4. I can post your photo if I get parental permission.

5. I get the book cover image and the author photo and hey presto it’s ready to post.

6. Send to paulajoygreen@gmail.com

7. Include your name, age, year and name of school.

 

I am going to start a review page you can click on the at the top of my blog where you can get tips on reviewing and this info.

You still have time to write poems to read with me on my Hot Spot Poetry Tour

I am doing events in Gisborne, New Plymouth, Wellington, Nelson, Christchurch, Dunedin, Queenstown/Arrowtown, Tauranga and Auckland.

If you live near one of these places have a go at writing a poem about where you live — it might be about the place itself, your favourite place to go, a person, what you like to do, something you have seen. It is as though you are sharing something about where you live with the rest of the country in the form of a poem.

It is like you are taking a photo or a video clip with words.

 

I am picking children to read with me everywhere I go!

 

DEADLINE for your My Place Challenge: August 28th

Send to paulajoygreen@gmail.com. Include your name, year, age and name of school. You can include your teacher’s name and email. PLEASE say it’s for the My Place challenge.

Tell me the city or town you live in so I know for my tour.

My favourite l OO k poems

Here are some of my favourite poems that play with how a poem looks on the page. I like the way words do tricky things in the poems.

 I like what the words are doing on the screen! I like the way Georgia‘s ‘play’ is playful! I like the way Tarn‘s ‘motorbike’ and ‘down’ stretches out, Ruby-Rhain‘s ‘down’ stretches down and Fern‘s ‘wobbly’ wobbles. I like the way Phoebe has really zipped and zimmed her words in her poem.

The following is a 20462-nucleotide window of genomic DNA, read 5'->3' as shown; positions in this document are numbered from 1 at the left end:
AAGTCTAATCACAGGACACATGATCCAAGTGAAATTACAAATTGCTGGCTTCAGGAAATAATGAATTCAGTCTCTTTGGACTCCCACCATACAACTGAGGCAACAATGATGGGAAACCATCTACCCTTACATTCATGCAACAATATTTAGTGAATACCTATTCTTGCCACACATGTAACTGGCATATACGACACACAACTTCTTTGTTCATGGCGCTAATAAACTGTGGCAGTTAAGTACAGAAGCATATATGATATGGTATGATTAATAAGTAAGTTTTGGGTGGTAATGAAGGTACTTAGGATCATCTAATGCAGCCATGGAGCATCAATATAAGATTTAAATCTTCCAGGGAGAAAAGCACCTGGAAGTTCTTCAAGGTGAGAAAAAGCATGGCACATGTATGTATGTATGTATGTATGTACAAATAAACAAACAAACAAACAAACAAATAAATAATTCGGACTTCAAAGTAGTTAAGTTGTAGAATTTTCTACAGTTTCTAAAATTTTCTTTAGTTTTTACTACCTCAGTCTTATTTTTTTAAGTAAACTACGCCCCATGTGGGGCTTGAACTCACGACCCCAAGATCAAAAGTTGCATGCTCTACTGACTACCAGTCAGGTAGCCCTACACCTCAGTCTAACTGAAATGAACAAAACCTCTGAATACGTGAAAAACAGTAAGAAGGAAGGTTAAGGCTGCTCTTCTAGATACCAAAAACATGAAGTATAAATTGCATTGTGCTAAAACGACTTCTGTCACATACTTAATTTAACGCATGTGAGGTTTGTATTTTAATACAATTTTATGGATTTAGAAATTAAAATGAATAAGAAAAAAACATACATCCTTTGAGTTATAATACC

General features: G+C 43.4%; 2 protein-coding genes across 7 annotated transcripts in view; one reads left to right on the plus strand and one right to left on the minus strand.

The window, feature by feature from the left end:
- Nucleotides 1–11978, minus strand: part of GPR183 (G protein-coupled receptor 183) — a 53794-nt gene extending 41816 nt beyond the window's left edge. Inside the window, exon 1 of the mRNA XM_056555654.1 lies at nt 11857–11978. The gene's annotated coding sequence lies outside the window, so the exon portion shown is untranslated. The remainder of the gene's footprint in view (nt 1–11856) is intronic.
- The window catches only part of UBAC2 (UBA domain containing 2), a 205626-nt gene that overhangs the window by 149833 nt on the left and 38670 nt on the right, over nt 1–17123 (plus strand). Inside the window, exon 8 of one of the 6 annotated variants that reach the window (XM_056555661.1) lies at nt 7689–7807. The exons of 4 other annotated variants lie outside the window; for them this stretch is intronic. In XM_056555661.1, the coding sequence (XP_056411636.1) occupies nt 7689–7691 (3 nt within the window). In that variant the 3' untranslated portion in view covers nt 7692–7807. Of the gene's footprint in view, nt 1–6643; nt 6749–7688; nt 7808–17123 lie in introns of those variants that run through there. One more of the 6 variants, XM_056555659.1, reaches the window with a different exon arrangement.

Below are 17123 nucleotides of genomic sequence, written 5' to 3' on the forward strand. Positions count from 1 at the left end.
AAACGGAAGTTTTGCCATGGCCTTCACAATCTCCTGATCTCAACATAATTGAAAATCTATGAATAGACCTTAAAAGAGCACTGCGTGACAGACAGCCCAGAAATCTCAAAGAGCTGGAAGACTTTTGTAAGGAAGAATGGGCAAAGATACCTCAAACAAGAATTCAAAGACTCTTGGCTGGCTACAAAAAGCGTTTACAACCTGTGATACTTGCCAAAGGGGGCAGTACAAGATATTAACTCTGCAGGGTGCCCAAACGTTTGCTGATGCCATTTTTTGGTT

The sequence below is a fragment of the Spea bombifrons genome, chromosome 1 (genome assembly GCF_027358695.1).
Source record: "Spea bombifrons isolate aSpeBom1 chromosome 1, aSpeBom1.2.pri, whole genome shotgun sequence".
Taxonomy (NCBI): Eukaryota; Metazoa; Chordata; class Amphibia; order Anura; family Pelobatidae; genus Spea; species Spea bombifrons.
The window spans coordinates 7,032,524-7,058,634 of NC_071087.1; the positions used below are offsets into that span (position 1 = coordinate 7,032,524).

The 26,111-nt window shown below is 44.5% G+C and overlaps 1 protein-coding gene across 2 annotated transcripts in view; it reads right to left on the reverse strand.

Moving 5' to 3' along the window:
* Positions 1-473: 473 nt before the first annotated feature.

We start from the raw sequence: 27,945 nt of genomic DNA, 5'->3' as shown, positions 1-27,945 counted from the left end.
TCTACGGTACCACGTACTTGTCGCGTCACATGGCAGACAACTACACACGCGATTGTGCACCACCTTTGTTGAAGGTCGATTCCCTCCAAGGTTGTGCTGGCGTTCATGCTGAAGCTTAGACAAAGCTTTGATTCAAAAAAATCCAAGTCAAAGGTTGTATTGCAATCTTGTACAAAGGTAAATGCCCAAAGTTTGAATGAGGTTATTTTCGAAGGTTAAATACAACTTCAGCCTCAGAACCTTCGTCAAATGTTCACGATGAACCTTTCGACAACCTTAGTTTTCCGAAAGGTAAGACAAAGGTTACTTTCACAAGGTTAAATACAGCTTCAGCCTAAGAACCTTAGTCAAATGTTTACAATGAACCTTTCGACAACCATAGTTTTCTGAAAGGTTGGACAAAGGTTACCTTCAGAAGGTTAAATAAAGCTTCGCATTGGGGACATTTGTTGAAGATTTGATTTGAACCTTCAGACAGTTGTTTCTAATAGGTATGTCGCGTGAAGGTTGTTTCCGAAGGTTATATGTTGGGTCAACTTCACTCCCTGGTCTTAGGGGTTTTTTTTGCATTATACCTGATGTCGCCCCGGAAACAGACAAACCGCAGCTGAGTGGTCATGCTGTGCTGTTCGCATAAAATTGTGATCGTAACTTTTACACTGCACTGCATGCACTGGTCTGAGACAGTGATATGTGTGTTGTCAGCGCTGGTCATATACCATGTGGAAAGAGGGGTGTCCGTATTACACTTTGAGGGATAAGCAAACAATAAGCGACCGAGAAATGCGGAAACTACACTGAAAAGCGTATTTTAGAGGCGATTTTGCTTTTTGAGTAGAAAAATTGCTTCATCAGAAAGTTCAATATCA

I have a notebook for Phoebe to write poems in and thanks to Scholastic the special collection of The Little Yellow Digger Books for Tarn. For Fern I have James Norcliffe’s The Enchanted Flute which follows on from his fabulous book The Loblolly Boy.

Thanks for all the poems you sent in. Do keep trying my challenges and you may get your poem posted!

The Awesome Zoom
I am zooming d o w n the hill

Faster than a m o t o r b i k e

by Tarn (age 5) Ormond School

Wood Drums at School

My friends and I made a B I G band t-o-g-e-t-h-e-r

we used inch thin branches

against thick tree stumps

Finn finished the c n e t o c r

by whacking his “drum sticks”

against the old

w~o~b~b~l~y

barbed~wire~fence

’BANG!’

by Fern (age 9) Ormond School

Screen shot 2014-08-18 at 9.42.21 PM  Screen shot 2014-08-18 at 9.42.52 PM

S  P  A  C  E  S

L oooo ng      mis  ing      let te r s

left                     w ith ou t     a     re pla c em ent

Th e    w orld    o f

l o n e l i n e s s

be in g                           f a r

a    p    a   r    t

som et hi ng’s    n ot   rig ht

t he   re d   j ag ged

line

u n de r

t he    wo r ds   sa y

“ Help!”

yo u    h it    th e

kcab – s p a c e    bu tt on

a nd…

AllisOne!

I’m Phoebe. I am in Year 7, I am 12 years old, and I go to St Mary’s College.

What are your favourite words to use in poems?

This morning when I ran on the beach the wind whipped the foam into fake snow.

It often does that when it’s snowing down south. The sun was shining and the black sand was glinting, so it was a spectacular sight.

Yesterday some poets were sharing the words they often used in their poems. It made me think about words that sneak into mine.

moon

(bits of sky)

honey

wild

wind

hills

All outside words. When I write children’s poems these words still sneak in but I use made up words more often.

It made me want to try writing poems with words I HARDLY ever use.

Time to get my battered old, beloved dictionary and go hunt for words I have never used in a poem — and then write a poem with them!

 

Two challenges for you:

Hmm! Write me a letter you don’t mind me posting and tell me your favourite words to use in a poem.

Or get a dictionary and find 5 words you have never used in a poem and then put them all in a poem!

 

DEADLINE for your New-Word-Poem Challenge: Tuesday August 19th

Send to paulajoygreen@gmail.com. Include your name, year, age and name of school. You can include your teacher’s name and email. PLEASE say it’s for the New-Word-Poem challenge.

I will post my favourites and have a book prize for some poets.